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Wednesday, November 4, 2015

One Day

For whatever reason, I would like to remember today’s events and how I felt about what happened.

For those who don’t know, at my current job, I investigate the estates of deceased individuals. Part of my duties involves searching through the residences of deceased individuals. Today, I had two such searches.

The first visit was to the apartment of an old man who was receiving dialysis before passing away. The witness who joined me during the search informed me that the old man used to play the piano and was in a band called “The Drifters.” But what she said next is what really caught my attention and stuck with me:

You know… I think he gave up. I’ve seen this before with the other tenants. He was on dialysis and he started missing his appointments. The doctor was calling us asking where he was. I’m pretty sure he gave up.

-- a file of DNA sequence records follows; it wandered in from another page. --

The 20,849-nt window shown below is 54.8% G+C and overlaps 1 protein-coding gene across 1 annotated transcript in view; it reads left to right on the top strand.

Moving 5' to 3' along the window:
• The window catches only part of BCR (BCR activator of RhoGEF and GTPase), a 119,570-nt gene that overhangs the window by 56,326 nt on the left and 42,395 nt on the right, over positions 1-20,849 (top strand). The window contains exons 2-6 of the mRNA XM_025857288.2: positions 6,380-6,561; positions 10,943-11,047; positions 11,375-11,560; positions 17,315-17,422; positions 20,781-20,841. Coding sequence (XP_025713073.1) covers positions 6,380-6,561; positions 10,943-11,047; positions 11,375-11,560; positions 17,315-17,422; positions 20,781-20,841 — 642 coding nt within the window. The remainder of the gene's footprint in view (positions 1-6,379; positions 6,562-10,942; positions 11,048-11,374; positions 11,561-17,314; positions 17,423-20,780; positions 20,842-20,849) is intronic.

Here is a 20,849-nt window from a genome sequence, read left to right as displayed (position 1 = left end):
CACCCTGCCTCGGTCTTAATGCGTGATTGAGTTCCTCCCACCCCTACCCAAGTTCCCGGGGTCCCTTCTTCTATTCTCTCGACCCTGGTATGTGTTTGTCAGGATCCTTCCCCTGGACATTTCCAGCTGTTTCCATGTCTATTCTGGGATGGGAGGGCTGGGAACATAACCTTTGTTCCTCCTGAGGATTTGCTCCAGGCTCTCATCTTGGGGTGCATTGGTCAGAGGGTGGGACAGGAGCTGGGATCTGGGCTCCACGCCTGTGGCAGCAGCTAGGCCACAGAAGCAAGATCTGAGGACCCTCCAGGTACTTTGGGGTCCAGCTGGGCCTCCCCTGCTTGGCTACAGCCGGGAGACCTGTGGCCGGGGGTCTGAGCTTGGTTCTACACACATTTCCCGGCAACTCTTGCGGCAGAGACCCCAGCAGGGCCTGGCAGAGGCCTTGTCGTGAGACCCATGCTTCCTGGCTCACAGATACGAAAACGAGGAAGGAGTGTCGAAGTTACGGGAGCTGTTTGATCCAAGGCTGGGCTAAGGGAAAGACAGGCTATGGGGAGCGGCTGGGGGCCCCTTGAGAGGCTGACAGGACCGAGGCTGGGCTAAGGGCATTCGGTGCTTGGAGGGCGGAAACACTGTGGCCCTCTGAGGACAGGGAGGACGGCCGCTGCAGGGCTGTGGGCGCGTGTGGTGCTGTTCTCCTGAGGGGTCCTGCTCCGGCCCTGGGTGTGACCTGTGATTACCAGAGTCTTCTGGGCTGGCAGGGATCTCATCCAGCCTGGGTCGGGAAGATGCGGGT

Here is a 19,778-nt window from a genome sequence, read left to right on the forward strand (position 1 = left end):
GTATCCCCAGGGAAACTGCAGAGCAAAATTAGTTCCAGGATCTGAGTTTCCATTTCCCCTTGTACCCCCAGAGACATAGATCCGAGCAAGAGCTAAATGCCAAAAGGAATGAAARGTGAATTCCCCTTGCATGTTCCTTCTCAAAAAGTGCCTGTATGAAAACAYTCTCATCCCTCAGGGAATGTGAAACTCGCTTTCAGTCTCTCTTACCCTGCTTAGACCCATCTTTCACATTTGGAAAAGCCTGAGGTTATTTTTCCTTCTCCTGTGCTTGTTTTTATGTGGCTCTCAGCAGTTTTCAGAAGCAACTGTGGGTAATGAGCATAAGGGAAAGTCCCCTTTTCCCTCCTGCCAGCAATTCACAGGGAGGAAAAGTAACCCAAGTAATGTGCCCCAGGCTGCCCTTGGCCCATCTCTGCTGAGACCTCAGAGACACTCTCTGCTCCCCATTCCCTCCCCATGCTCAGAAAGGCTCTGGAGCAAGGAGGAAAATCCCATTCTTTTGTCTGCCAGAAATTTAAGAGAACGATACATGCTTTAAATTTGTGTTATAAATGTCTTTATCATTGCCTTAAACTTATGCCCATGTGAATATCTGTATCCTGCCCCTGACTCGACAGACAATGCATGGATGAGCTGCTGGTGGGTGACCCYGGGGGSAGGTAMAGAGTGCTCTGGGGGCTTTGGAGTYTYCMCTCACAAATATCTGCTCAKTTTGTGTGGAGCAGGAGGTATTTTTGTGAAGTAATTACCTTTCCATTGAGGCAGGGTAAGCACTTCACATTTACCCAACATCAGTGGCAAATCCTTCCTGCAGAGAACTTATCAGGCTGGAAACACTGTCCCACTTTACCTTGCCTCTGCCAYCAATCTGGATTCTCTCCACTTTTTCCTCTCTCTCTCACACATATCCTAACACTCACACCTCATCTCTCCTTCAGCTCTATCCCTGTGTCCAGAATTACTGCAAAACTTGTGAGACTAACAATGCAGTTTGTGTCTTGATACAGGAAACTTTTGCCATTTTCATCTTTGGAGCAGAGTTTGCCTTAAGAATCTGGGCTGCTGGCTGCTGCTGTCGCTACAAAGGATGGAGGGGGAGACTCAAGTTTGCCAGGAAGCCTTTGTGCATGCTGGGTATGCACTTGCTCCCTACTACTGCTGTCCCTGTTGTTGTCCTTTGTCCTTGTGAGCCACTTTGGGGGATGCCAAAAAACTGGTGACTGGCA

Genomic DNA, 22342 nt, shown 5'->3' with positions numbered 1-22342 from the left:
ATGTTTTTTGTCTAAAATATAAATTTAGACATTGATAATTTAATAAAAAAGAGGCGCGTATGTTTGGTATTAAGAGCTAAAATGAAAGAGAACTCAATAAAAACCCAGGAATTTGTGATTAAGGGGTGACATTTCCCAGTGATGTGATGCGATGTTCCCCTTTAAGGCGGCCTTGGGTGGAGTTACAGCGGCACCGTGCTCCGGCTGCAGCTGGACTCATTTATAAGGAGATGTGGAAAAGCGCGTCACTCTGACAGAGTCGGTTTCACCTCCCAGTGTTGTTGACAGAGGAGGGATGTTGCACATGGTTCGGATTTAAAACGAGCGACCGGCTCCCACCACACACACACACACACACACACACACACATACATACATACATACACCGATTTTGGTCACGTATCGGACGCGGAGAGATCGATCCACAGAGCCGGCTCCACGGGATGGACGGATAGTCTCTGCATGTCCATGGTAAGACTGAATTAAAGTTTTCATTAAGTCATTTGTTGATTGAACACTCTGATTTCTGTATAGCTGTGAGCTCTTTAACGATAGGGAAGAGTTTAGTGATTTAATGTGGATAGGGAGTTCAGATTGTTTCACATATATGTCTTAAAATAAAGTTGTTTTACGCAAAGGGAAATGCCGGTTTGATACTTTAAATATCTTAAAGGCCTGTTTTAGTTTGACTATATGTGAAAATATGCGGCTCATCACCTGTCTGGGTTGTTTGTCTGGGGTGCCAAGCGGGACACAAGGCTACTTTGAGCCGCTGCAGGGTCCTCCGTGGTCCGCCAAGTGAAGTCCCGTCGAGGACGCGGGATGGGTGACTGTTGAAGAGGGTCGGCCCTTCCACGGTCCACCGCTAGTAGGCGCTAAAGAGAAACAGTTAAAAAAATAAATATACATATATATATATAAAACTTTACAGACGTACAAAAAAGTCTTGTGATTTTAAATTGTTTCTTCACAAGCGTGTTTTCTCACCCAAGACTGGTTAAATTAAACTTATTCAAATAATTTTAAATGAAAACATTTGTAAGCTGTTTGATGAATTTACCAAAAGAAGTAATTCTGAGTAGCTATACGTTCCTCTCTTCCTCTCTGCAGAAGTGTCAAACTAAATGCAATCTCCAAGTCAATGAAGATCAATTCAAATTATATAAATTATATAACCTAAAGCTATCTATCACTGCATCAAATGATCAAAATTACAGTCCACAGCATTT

This is one of those moments when I have no words and I prefer silence. We both stood there without saying anything. I then resumed my search of the roach-infested and food-stained paperwork that lay in front of me

My second visit was to the apartment of an old Hungarian man who loved music and had an extensive vinyl collection. Upon entering his residence, I noticed he had 15 recent messages on his answering machine. I clicked play and waited patiently. An old woman started speaking in Hungarian. The witness and I had no idea what she was saying but one thing was clear, as the messages progressed, her tone became more and more desperate and concerned until she was eventually crying on the second to last message. Fortunately, on the very last message she spoke in English and said “Please… please call me.” She left her phone number. After reaching her, we found out that she is the deceased old man’s sister and she hasn’t seen him for over 30 years. She had recently found him again and they had been talking on the phone. She had a visit planned in a few days. Her voice started trembling and she said she will never get to see him now.  I had no words. We shared a brief moment of heavy silence.

And that was my day.

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